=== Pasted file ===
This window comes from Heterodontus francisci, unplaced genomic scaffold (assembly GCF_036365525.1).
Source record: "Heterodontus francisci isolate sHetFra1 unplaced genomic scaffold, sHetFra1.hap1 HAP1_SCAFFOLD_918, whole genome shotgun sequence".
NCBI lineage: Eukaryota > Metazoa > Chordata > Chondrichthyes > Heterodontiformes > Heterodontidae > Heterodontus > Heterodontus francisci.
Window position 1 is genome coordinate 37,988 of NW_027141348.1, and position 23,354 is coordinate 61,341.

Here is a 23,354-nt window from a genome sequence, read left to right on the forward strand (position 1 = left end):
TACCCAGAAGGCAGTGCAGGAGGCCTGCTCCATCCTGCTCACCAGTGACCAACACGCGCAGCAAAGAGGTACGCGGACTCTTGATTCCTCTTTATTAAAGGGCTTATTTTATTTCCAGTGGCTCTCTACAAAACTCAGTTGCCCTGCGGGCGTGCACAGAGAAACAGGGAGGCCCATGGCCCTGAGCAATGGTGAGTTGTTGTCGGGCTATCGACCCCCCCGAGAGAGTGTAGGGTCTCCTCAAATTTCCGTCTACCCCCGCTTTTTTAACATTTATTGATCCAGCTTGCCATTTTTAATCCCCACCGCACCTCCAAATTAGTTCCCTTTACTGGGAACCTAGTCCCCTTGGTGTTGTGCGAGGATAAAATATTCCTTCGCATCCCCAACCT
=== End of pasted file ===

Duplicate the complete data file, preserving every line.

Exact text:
This window comes from Heterodontus francisci, unplaced genomic scaffold (assembly GCF_036365525.1).
Source record: "Heterodontus francisci isolate sHetFra1 unplaced genomic scaffold, sHetFra1.hap1 HAP1_SCAFFOLD_918, whole genome shotgun sequence".
NCBI lineage: Eukaryota > Metazoa > Chordata > Chondrichthyes > Heterodontiformes > Heterodontidae > Heterodontus > Heterodontus francisci.
Window position 1 is genome coordinate 37,988 of NW_027141348.1, and position 23,354 is coordinate 61,341.

Here is a 23,354-nt window from a genome sequence, read left to right on the forward strand (position 1 = left end):
TACCCAGAAGGCAGTGCAGGAGGCCTGCTCCATCCTGCTCACCAGTGACCAACACGCGCAGCAAAGAGGTACGCGGACTCTTGATTCCTCTTTATTAAAGGGCTTATTTTATTTCCAGTGGCTCTCTACAAAACTCAGTTGCCCTGCGGGCGTGCACAGAGAAACAGGGAGGCCCATGGCCCTGAGCAATGGTGAGTTGTTGTCGGGCTATCGACCCCCCCGAGAGAGTGTAGGGTCTCCTCAAATTTCCGTCTACCCCCGCTTTTTTAACATTTATTGATCCAGCTTGCCATTTTTAATCCCCACCGCACCTCCAAATTAGTTCCCTTTACTGGGAACCTAGTCCCCTTGGTGTTGTGCGAGGATAAAATATTCCTTCGCATCCCCAACCT